In the past year I’ve had the chance to try several Jura-inspired wines of the world. By this, I mean wines made with the Jura grapes Savagnin or Trousseau, grown outside France and/or wines inspired by Jura’s oxidative methods.
Traditionalists in the Jura wine region tend to become very worried by talk of any trend like this – there are even laws to stop other AOC wine regions in France using these grapes. The same attitude is held by the Savoie AOC authorities about that region’s indigenous varieties. For this outsider, at any rate, this viewpoint is ridiculous – not only do we all know that imitation is the sincerest form of flattery, but it provides wonderful publicity for the original; drinkers who discover the newcomers often want to try the original.
In the Jura Wine book I wrote about these wines briefly in Appendix 3, telling the stories of the emergence of California Trousseau and Australian Savagnin. If you own the book, do take a look; and if you don’t, order the book direct from my site Wine Travel Media (quicker and usually cheaper than Amazon) – the book is still over 90% up to date despite being already three years old! Since the book was published, several other Trousseau and Savagnins have appeared on my radar, so below are some brief thoughts and comments.
In what seems like a wonderfully low-key ‘first’, Jason Lett of The Eyrie Vineyards (famous for its Pinot Noir, pioneered by Jason’s father David Lett in the 1960s) was the first in the Willamette Valley of Oregon to have released a Trousseau wine last year. Having tasted Jura Trousseau, Jason thought it might be ideal to plant the grape in the region and he’s not alone. A small group of Oregon wineries has followed suit planting Trousseau, including Analemma in the Columbia Gorge, whose worthy attempt I tasted from demijohn. Even amphora-specialists Beckham Estate of Willamette Valley are planting it… I see an Oregon-Trousseau trend emerging. At a tasting at Eyrie last August, Jason revealed his first release, the 2015 Eyrie Vineyards Trousseau and it was spot on – pale-coloured with a blueberry character, some earthy notes and good acid grip. He made it with no added sulphur.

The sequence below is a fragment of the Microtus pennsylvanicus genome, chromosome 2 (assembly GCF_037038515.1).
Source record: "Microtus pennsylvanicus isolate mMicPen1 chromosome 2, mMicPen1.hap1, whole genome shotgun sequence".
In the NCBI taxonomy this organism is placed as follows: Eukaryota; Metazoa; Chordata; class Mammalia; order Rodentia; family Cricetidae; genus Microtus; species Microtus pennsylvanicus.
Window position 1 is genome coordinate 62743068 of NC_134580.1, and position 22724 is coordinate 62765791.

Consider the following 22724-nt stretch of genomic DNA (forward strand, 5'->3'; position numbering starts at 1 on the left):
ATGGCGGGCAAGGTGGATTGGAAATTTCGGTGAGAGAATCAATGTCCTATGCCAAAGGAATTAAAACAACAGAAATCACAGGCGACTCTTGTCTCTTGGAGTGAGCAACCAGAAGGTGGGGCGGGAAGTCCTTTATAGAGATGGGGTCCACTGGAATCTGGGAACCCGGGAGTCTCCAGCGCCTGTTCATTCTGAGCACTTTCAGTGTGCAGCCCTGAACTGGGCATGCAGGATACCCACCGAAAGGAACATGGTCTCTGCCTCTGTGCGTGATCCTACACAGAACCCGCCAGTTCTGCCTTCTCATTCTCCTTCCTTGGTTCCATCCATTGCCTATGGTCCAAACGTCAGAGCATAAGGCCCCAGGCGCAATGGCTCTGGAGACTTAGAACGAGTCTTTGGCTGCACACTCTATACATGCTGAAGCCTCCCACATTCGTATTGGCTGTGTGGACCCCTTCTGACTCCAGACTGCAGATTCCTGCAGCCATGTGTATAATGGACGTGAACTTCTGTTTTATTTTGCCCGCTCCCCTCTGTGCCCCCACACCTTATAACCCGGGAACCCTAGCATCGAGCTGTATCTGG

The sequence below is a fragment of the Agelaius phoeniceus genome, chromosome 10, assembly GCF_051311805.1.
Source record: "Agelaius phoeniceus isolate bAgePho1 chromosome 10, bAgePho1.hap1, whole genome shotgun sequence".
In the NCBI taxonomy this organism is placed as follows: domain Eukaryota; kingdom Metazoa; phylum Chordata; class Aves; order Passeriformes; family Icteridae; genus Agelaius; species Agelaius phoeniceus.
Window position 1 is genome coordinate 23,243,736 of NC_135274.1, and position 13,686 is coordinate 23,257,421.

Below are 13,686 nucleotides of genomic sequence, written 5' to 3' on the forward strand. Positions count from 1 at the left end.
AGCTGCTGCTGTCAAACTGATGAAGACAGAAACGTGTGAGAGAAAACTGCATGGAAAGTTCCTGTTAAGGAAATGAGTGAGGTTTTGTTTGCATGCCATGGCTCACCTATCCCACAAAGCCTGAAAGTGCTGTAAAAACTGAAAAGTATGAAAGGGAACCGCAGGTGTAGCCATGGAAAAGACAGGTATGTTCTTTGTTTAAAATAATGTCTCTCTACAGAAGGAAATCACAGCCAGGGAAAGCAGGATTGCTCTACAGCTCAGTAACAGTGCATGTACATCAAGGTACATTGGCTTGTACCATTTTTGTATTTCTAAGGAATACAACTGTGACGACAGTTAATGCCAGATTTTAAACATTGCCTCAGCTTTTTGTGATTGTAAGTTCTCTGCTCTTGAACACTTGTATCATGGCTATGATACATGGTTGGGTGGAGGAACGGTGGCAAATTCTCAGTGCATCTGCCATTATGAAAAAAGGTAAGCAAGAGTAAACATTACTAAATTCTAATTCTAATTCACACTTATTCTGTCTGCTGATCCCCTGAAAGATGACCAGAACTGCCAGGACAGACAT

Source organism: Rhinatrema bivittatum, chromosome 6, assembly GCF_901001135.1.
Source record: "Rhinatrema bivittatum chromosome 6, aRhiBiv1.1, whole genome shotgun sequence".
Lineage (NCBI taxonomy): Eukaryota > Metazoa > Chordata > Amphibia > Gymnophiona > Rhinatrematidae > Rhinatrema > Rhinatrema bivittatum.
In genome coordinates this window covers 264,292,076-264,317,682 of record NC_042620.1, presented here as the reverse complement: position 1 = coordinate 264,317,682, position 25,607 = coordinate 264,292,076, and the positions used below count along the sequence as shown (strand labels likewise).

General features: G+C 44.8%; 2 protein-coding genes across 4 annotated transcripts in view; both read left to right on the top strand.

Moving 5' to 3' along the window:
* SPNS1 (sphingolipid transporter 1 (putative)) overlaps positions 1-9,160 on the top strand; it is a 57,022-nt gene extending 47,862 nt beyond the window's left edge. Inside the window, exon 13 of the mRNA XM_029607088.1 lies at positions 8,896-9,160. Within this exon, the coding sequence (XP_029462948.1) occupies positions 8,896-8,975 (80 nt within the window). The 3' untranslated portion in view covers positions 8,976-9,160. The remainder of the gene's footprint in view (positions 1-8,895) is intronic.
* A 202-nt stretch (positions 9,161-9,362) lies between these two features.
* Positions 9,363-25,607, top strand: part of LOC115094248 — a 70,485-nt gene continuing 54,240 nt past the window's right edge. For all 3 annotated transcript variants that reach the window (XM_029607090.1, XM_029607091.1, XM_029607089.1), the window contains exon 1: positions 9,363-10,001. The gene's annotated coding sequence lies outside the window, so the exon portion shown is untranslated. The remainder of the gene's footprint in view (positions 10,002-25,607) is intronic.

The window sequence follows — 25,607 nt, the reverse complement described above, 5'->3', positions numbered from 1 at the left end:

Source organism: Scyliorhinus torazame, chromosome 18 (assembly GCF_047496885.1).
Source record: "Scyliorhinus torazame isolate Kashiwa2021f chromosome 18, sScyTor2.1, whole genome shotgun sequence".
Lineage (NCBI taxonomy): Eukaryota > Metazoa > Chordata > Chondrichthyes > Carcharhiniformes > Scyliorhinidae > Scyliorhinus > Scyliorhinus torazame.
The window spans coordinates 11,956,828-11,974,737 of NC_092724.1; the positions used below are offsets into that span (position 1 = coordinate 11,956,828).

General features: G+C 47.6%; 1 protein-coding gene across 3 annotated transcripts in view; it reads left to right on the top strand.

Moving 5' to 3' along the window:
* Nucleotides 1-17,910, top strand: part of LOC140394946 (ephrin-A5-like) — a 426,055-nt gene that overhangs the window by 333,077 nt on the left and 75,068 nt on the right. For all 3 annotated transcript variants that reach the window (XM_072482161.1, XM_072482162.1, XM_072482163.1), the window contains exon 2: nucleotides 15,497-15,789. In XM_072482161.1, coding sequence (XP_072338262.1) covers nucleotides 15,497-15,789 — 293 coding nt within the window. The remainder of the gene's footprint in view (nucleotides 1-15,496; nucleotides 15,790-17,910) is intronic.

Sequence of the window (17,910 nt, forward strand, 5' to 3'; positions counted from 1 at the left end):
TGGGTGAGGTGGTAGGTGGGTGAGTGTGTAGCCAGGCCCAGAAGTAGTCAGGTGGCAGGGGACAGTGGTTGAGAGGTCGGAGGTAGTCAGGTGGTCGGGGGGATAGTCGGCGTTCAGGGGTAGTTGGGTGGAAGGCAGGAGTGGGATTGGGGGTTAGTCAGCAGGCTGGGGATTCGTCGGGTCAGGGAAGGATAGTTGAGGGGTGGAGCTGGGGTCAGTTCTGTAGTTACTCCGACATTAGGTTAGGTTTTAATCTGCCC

On a brief trip to Porto last year, we visited the enjoyable wine bar PROVA a couple of times and I purchased a bottle of Conceito Bastardo 2014 to take home. Sporting a delightfully original label, it was young so has lain in our cellar until a few weeks ago, when I opened it, yearning for a break from Savoie and Bugey wines, which I’m tasting at full-stretch in preparation for the next book, Wines of the French Alps.
If you weren’t aware, Portugal’s Bastardo is genetically identical to Jura’s Trousseau, even though several growers in the Jura emphatically deny it is possible. Although Portugal has over 1,000 hectares there are few wines from 100% Bastardo, as much is grown in old mixed vineyards in the Douro and used for blending, usually for Port. This varietal example is from the Conceito winery (the brand name means ‘concept’) based in the Douro Valley. Wine Grapes has little good to say about unfortified varietal Trousseau, but this wine is a cracker, with light colour, a cherry-like nose, good acidity, balanced alcohol (13.5%) and lovely fruit. It was definitely less rustic and earthy than a Jura Trousseau, but a really enjoyable wine.